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Archives for April 2020

Three Examples of the Value of Visibility Solutions During the COVID-19 Pandemic

By Chris Jones | 04/08/2020 | 8:24 AM

As I talk to customers during the COVID-19 pandemic, it consistently comes up that visibility is a powerful technology tool to help companies during these stressful times. Whether it’s dealing with business disruptions or having to vastly scale services, visibility to shipments, purchase orders and assets becomes critical. Visibility is a broad term and has many meanings and solutions for logistics and supply chain professionals. Here are three examples of how visibility can help distribution-oriented companies mitigate the impact of COVID-19.

While many retailers and distributors immediately curtailed their store operations, it didn’t mean that their inbound supply chains also stopped that quickly. Most retailers and distributors have extended supply chains and purchase order to dock-door cycles that cover weeks if not months. Shipment and purchase order visibility solutions allow retailers to see the up-to-date status of a purchase order and shipment to quickly determine whether they can cancel them, postpone their shipment or divert it to an alternate location. Making these kinds of rapid decisions helps retailers preserve cash to ride out the coronavirus.

For those companies that have been deemed essential services, the opposite is the case. They cannot get goods into their distribution networks fast enough and need to prioritize deliveries of critical items. Being able to react to wildly shifting changes in demand and supply means that retailers and distributors need to be able to make decisions about which goods need to be accelerated into their distribution centers and which goods need to be postponed making room for the high demand items that are needed today. Real-time truck visibility is essential to be able to make these kinds of decisions as travel times are shorter due to less traffic, but dwell-times for pick-ups are extended due to manufacturing plant and distribution center congestion. With accurate ETAs, transportation teams can work more collaboratively with their end customers on critical deliveries, accommodating new delivery and handling processes that may be in place.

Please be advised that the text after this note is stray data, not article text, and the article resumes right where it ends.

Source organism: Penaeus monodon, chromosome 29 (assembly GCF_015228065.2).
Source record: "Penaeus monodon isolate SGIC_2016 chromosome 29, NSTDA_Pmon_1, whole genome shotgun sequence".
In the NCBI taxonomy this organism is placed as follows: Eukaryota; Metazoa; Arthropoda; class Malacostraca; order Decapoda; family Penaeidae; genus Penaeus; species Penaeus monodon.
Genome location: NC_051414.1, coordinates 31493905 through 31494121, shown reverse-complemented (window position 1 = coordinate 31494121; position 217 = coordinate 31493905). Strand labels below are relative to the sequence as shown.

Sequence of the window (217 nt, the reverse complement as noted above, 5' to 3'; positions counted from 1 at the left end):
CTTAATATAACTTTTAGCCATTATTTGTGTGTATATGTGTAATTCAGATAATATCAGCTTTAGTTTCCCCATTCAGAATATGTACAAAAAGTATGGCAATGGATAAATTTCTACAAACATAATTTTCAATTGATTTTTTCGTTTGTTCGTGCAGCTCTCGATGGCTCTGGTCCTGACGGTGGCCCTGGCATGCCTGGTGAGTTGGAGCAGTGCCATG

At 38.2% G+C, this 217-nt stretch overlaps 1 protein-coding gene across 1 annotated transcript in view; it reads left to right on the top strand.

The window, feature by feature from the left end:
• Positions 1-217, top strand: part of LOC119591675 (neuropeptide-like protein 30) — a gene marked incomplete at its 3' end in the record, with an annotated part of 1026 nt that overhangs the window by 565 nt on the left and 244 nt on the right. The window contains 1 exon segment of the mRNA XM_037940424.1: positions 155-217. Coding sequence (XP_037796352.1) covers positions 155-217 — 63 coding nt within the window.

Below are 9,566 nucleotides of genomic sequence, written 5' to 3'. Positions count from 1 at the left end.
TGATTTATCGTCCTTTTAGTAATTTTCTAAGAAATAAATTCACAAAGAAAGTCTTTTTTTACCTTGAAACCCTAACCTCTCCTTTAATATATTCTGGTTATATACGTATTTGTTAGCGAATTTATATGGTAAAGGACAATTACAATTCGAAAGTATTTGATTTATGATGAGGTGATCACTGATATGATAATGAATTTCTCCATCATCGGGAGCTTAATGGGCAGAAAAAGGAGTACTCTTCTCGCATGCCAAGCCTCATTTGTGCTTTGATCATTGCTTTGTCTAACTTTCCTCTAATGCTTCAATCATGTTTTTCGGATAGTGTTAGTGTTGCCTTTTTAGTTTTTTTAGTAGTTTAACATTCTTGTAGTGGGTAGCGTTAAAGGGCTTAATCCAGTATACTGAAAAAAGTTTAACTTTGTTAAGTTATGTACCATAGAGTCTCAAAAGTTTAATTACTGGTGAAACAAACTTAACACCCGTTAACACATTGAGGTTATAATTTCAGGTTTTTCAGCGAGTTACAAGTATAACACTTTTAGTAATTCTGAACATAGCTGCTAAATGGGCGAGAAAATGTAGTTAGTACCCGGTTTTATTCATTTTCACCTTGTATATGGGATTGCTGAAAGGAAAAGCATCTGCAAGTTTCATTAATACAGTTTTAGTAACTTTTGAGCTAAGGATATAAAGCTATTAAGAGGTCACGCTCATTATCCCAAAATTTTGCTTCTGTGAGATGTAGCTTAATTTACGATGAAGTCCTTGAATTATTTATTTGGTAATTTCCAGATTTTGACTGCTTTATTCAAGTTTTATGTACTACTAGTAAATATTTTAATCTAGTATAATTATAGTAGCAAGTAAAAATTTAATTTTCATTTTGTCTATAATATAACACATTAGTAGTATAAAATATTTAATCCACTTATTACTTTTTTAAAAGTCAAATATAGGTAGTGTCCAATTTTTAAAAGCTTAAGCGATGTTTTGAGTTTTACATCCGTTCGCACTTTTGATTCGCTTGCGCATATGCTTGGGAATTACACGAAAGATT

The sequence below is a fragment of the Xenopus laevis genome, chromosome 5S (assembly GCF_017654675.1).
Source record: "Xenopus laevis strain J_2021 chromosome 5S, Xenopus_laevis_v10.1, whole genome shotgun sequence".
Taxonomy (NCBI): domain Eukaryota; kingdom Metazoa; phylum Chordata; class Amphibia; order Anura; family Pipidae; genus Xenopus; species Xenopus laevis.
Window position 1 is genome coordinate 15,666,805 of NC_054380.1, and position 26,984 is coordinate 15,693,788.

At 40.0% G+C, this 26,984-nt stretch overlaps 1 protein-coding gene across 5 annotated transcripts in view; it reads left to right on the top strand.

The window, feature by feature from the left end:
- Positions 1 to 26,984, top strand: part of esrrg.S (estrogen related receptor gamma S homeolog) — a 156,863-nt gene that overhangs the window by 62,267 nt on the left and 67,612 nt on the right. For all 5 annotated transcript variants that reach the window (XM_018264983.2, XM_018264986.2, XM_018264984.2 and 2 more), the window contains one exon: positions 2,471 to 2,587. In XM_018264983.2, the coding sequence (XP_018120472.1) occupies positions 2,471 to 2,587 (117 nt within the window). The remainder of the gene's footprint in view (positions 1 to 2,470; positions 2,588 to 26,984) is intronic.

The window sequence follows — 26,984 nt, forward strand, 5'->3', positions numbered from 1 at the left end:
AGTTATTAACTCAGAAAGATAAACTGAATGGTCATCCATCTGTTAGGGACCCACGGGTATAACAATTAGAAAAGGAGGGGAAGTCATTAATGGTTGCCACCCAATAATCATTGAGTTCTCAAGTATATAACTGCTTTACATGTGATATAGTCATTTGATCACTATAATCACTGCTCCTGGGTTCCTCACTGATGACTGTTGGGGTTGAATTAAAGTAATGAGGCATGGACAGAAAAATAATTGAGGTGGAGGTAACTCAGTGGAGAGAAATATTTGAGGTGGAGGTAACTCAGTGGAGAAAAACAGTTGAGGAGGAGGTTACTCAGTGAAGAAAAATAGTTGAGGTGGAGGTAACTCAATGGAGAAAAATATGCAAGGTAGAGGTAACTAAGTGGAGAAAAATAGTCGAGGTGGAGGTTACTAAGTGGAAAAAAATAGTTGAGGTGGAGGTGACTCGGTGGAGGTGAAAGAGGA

Demand for home delivery services has also exploded because of COVID-19, making delivery visibility more important for several reasons. First, delivery organizations need to maximize their productivity and having the real-time status of delivery vehicles helps dispatchers and planners best understand how to direct drivers to get the most work completed. Second, road speeds have dramatically increased in traditionally congested areas and times. Fleet managers need visibility to that impact on their delivery performance, so they can adjust route planning and TMS solutions to take advantage of the increased speeds. Finally, to help with social distancing, delivery organizations are moving to contactless deliveries where customers do not provide proof-of-delivery signatures. Visibility is important to help document that the delivery has been made and, through a notifications process, let the customer know their goods have arrived.

One thing is certain with COVID-19—it has turned traditional logistics and supply chain operations upside down. Those companies with robust visibility processes and solutions are clearly seeing the value of their efforts as they swiftly pivot to address the changes that COVID-19 has imposed on their business.  As one customer with a strong visibility program said, “I don’t know how those companies without it could have responded so quickly and precisely.” How is your company using visibility solutions to address COVID-19? Let me know.

The opinions expressed herein are those solely of the participants, and do not necessarily represent the views of Agile Business Media, LLC., its properties or its employees.

About Chris Jones

Chris Jones

Chris Jones is Executive Vice President of Marketing and Services at Descartes Systems. Jones has spent more than 30 years working with manufacturers, retailers, distributors, and logistics providers to improve their supply chain operations. One of his primary missions is to identify and leverage new and counter intuitive activities that make a difference in the business. Jones has held senior positions at Kraft Foods, Descartes, and Gartner. He has a B.S. degree in Electrical Engineering from Lehigh University.



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